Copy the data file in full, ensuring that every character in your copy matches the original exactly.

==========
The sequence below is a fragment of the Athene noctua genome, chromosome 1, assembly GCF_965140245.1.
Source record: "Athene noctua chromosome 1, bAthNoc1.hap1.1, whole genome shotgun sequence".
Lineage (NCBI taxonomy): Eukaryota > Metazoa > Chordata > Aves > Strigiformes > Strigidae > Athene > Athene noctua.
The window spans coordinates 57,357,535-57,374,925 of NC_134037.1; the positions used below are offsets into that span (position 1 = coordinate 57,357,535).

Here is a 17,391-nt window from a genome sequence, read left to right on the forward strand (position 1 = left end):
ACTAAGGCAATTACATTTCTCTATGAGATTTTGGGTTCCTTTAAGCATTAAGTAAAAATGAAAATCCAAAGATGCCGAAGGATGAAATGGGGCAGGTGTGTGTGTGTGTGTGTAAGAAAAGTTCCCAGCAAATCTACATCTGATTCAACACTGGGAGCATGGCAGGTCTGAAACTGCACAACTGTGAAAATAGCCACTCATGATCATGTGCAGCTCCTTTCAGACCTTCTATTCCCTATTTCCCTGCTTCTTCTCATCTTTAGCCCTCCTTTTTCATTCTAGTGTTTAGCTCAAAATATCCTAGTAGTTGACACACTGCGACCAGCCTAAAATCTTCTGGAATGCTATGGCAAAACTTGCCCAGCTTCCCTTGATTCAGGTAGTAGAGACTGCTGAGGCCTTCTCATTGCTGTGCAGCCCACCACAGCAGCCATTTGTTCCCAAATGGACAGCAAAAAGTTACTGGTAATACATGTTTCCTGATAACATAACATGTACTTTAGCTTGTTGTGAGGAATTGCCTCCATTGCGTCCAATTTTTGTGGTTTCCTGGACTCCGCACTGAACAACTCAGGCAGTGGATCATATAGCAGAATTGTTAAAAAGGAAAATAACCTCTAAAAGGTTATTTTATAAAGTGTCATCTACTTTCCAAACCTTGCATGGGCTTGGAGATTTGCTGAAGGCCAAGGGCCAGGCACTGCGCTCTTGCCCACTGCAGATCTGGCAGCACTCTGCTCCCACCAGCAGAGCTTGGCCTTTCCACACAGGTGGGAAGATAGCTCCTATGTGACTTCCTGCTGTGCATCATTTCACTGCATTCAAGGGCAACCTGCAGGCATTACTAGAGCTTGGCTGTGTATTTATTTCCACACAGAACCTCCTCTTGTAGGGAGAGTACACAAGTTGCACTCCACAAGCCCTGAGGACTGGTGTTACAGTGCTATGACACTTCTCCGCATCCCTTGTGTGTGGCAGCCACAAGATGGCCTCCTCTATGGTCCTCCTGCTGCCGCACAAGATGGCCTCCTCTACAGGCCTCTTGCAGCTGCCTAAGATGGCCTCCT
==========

The sequence below is a fragment of the Athene noctua genome, chromosome 1, assembly GCF_965140245.1.
Source record: "Athene noctua chromosome 1, bAthNoc1.hap1.1, whole genome shotgun sequence".
Lineage (NCBI taxonomy): Eukaryota > Metazoa > Chordata > Aves > Strigiformes > Strigidae > Athene > Athene noctua.
The window spans coordinates 57,357,535-57,374,925 of NC_134037.1; the positions used below are offsets into that span (position 1 = coordinate 57,357,535).

Here is a 17,391-nt window from a genome sequence, read left to right on the forward strand (position 1 = left end):
ACTAAGGCAATTACATTTCTCTATGAGATTTTGGGTTCCTTTAAGCATTAAGTAAAAATGAAAATCCAAAGATGCCGAAGGATGAAATGGGGCAGGTGTGTGTGTGTGTGTGTAAGAAAAGTTCCCAGCAAATCTACATCTGATTCAACACTGGGAGCATGGCAGGTCTGAAACTGCACAACTGTGAAAATAGCCACTCATGATCATGTGCAGCTCCTTTCAGACCTTCTATTCCCTATTTCCCTGCTTCTTCTCATCTTTAGCCCTCCTTTTTCATTCTAGTGTTTAGCTCAAAATATCCTAGTAGTTGACACACTGCGACCAGCCTAAAATCTTCTGGAATGCTATGGCAAAACTTGCCCAGCTTCCCTTGATTCAGGTAGTAGAGACTGCTGAGGCCTTCTCATTGCTGTGCAGCCCACCACAGCAGCCATTTGTTCCCAAATGGACAGCAAAAAGTTACTGGTAATACATGTTTCCTGATAACATAACATGTACTTTAGCTTGTTGTGAGGAATTGCCTCCATTGCGTCCAATTTTTGTGGTTTCCTGGACTCCGCACTGAACAACTCAGGCAGTGGATCATATAGCAGAATTGTTAAAAAGGAAAATAACCTCTAAAAGGTTATTTTATAAAGTGTCATCTACTTTCCAAACCTTGCATGGGCTTGGAGATTTGCTGAAGGCCAAGGGCCAGGCACTGCGCTCTTGCCCACTGCAGATCTGGCAGCACTCTGCTCCCACCAGCAGAGCTTGGCCTTTCCACACAGGTGGGAAGATAGCTCCTATGTGACTTCCTGCTGTGCATCATTTCACTGCATTCAAGGGCAACCTGCAGGCATTACTAGAGCTTGGCTGTGTATTTATTTCCACACAGAACCTCCTCTTGTAGGGAGAGTACACAAGTTGCACTCCACAAGCCCTGAGGACTGGTGTTACAGTGCTATGACACTTCTCCGCATCCCTTGTGTGTGGCAGCCACAAGATGGCCTCCTCTATGGTCCTCCTGCTGCCGCACAAGATGGCCTCCTCTACAGGCCTCTTGCAGCTGCCTAAGATGGCCTCCT